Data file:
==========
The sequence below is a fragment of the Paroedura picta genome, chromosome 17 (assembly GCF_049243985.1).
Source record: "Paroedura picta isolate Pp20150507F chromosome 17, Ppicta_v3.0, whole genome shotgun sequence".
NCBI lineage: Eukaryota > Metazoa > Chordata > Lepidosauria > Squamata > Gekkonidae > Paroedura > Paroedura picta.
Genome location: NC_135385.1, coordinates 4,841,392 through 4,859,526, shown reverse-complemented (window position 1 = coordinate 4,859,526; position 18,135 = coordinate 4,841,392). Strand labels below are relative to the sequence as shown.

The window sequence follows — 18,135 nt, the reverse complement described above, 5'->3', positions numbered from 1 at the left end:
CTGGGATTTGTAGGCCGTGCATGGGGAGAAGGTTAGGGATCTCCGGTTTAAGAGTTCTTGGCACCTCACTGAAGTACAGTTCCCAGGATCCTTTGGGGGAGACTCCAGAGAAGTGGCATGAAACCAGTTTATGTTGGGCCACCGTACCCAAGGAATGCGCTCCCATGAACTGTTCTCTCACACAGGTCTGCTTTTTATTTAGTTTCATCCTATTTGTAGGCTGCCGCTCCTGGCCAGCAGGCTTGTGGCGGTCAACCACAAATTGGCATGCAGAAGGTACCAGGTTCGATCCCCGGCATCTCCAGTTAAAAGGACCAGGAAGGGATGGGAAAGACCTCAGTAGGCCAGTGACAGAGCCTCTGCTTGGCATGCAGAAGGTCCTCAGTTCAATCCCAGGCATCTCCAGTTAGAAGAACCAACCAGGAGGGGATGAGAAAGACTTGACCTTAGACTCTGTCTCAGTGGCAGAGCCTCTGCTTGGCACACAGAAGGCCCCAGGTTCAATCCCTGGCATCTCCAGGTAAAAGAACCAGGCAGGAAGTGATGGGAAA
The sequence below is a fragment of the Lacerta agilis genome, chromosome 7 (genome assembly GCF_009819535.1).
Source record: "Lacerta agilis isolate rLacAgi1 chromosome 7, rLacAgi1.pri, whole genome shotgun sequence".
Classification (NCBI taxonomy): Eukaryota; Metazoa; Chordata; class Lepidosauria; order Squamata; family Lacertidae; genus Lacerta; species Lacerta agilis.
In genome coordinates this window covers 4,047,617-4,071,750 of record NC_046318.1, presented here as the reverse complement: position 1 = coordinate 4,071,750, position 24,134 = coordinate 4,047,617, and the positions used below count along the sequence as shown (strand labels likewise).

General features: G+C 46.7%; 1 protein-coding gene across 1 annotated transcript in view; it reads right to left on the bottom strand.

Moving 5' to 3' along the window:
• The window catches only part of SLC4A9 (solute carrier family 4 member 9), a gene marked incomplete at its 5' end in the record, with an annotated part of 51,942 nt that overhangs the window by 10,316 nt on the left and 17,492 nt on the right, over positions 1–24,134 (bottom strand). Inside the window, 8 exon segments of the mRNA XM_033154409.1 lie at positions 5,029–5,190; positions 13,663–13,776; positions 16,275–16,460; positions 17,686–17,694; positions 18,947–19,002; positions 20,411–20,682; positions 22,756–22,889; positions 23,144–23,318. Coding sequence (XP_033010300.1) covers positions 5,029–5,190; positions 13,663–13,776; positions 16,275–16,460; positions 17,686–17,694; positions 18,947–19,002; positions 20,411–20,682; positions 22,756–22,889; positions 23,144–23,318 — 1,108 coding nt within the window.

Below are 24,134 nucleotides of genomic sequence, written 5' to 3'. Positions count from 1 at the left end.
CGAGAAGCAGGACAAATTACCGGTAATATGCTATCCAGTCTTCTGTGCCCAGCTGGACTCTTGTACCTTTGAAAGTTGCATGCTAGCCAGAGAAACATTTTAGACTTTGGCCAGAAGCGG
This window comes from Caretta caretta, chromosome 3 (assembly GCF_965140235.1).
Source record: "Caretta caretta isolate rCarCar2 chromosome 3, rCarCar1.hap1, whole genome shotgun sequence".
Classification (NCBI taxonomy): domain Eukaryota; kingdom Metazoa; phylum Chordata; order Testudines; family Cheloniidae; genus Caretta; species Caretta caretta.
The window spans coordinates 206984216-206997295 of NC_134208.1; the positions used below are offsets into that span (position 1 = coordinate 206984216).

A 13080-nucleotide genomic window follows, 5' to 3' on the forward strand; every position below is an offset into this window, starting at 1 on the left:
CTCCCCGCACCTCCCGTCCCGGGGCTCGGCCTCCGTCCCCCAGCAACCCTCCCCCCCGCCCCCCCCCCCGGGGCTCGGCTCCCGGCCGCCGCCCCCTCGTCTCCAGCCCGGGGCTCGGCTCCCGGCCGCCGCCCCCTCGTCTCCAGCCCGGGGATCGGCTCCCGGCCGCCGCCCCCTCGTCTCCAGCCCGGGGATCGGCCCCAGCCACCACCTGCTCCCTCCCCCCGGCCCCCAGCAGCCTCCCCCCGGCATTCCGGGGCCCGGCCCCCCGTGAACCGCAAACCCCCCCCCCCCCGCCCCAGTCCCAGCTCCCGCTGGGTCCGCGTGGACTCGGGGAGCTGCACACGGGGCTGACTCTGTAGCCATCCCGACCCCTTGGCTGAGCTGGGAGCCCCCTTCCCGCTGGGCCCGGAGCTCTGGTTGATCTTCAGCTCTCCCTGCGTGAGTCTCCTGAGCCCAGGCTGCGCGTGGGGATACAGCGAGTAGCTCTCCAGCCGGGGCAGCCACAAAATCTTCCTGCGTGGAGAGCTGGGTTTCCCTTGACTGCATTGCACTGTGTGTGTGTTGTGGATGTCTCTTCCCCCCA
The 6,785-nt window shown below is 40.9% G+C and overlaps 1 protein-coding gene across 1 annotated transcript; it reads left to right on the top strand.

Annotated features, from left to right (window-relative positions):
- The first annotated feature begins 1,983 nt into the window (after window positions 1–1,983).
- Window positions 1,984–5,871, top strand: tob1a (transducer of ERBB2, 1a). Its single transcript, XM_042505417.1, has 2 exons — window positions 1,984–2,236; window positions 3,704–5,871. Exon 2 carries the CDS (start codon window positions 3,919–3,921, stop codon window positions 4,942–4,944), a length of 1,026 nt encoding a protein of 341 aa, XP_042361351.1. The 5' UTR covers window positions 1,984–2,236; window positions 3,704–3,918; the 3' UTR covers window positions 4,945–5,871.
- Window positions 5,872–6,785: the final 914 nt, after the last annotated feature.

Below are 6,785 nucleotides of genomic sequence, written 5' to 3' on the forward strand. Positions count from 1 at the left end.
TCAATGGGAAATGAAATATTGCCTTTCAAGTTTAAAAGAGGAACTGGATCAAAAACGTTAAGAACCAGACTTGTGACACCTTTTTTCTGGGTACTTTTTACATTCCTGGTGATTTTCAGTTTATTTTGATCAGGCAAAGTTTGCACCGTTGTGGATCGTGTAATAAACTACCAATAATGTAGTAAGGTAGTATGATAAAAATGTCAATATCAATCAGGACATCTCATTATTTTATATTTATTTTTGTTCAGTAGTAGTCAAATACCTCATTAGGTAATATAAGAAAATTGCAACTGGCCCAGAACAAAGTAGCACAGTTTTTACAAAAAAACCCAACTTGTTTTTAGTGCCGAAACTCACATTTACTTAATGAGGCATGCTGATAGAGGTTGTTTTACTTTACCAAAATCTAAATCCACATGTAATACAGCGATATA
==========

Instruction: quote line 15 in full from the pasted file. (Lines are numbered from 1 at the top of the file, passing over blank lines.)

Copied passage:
CGAGAAGCAGGACAAATTACCGGTAATATGCTATCCAGTCTTCTGTGCCCAGCTGGACTCTTGTACCTTTGAAAGTTGCATGCTAGCCAGAGAAACATTTTAGACTTTGGCCAGAAGCGG